Monday, 11 October 2010

Remember Those Things You Never Knew

Eulogies can sometimes be difficult.

Well, they're always difficult, of course. You can divide them into two groups: those that are too personal to write without pain, and those so impersonal you struggle to say anything at all.

Usually, it is only those of a clerical persuasion that have to deal with the latter. When my grandmother died, it was obvious that the minister (from my mother's church, of the Methodist persuasion) didn't really know the deceased well enough to offer much more than general platitudes (that wasn't her fault, my grandmother wasn't much of a church-goer, and the last thing she told the minister when she visited her in hospital was "I don't really believe in God, but let's try praying just on the off chance it works"). It seemed a shame that the last word on my mother's mother was comparatively impersonal, but that's the way it goes sometimes, and I always think that those who give such speeches without feeling they really knew the subject must find that really difficult, and maybe quite upsetting as well.

It never really occurred to me that I'd find myself in the same position.

Yesterday afternoon we buried my grandfather's ashes. I've spoken before about the kind of man he was, and how much lessened Middlesbrough is by his absence, so I won't go over that again, save to say that it was a short but satisfying service, and my grandmother chose an excellent resting place for his remains - just beside the reservoir that he and my father went fishing on when Dad was just a child, and again more recently when their constant butting of heads abated somewhat.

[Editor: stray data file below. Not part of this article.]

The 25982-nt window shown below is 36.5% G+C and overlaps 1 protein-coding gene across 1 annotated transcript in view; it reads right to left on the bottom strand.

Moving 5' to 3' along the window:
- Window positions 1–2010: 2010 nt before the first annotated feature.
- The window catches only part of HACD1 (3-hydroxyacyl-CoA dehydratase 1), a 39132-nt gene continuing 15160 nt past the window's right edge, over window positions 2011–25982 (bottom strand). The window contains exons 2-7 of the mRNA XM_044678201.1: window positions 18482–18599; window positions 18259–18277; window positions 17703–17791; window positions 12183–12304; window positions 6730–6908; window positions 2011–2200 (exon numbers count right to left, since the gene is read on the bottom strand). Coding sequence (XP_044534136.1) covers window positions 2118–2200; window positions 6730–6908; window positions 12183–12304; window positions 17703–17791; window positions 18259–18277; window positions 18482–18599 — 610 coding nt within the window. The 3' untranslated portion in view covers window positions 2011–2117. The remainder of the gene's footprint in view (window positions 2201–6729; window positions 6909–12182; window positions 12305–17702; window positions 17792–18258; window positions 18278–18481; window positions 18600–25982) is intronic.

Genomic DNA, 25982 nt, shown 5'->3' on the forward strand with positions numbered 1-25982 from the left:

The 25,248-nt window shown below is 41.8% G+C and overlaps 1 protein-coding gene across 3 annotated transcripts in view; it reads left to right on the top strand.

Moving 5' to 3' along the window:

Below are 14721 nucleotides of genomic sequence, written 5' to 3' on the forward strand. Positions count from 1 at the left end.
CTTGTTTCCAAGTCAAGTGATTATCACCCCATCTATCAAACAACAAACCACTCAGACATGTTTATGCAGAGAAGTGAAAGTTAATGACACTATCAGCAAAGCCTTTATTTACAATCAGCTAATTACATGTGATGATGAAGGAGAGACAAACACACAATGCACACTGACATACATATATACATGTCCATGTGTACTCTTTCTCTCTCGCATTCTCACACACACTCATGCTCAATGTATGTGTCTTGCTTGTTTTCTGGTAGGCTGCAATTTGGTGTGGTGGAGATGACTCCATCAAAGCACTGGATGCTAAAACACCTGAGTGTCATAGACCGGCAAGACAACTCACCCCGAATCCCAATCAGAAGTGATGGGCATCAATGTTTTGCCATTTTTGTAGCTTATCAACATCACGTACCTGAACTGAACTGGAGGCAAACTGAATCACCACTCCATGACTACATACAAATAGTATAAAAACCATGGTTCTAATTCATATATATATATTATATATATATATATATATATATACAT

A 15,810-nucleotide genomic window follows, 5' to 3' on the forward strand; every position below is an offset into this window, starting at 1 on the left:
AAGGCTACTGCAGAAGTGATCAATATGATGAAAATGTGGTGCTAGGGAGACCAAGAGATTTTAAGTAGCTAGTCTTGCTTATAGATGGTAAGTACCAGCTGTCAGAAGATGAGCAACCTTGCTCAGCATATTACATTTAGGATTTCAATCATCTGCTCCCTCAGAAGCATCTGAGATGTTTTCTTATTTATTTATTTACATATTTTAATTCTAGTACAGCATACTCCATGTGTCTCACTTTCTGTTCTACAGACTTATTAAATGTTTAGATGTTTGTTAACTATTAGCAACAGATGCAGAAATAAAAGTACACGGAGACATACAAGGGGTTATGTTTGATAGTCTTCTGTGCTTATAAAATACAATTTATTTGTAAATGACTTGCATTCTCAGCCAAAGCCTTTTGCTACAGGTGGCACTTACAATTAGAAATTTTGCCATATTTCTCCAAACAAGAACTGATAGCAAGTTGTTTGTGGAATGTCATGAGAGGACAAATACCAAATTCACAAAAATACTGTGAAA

So I won't go over all of that again. I'm not here to talk about my grandfather directly in any case, but rather his estranged son.

The Crossman men are complicated beasts. This is clearly not the place for the airing of dirty laundry, but suffice it to say we tend to have father issues that would make the writers of Lost raise their eyebrows. I have the honour of being, at minimum, a third generation screw-up on that front (my great-grandfather died too soon for anyone to quiz him on the issue). That's not to say I don't love my father, or there's any reason to think he's anything other than a wonderful man who went to superhuman lengths to not repeat the mistakes of the past. Still, though, it's enough of a common thread to make me worried about the hypothetical (very, very hypothetical) day that I might be prepared to have children of my own.

My uncle left his wife and his two year old son in 1979, for which I don't think my father or grandfather ever forgave him. He started up a new family, which lasted for a few years and a few children, before he left them too for a third woman. I know little about his second family, who I have never met, and nothing about his third, who I don't believe anyone in the family has ever met. At some point in the early 80's, he disappeared off the radar completely, and no-one (save, as I learned in January, my grandmother) ever heard from him again.

At present there are two schools of thought; one that says I never met him, and one that says I met him once, before I was old enough to speak. I've always been curious about our black sheep (and my currently-undetermined number of extra cousins). My father always maintained I would be better off never running into him, and my grandfather only mentioned him once as far as I can recall, some comment about being sure he was, at least, bound to be having fun somewhere (i.e. drunk past the point of all logic). It's easy to say "I wish I'd never met him", but I'm entirely aware that this is an opinion entirely borne from the fact that I never had to meet him.

In any case, it doesn't matter any more. With typical ornery Crossman timing, Alan Crossman passed away yesterday morning, just hours before we left to give my grandfather to the ground. I considered letting this pass without comment, under the circumstances, but it felt wrong to have noted the loss of my father's father and not mention the passing of his eldest child. What's more, I think my grandfather - despite the rows and the heartbreak and the years of bitter silence - would agree with me on this. That's one of the many, many reasons I loved him as much as I did.

Type "Walter Crossman" into Google, and the very first hit is my grandfather. Alan, I cannot find at all. But he was still one of us. However much he tried not to be, he was one of us. I hope some part of him was OK with that.

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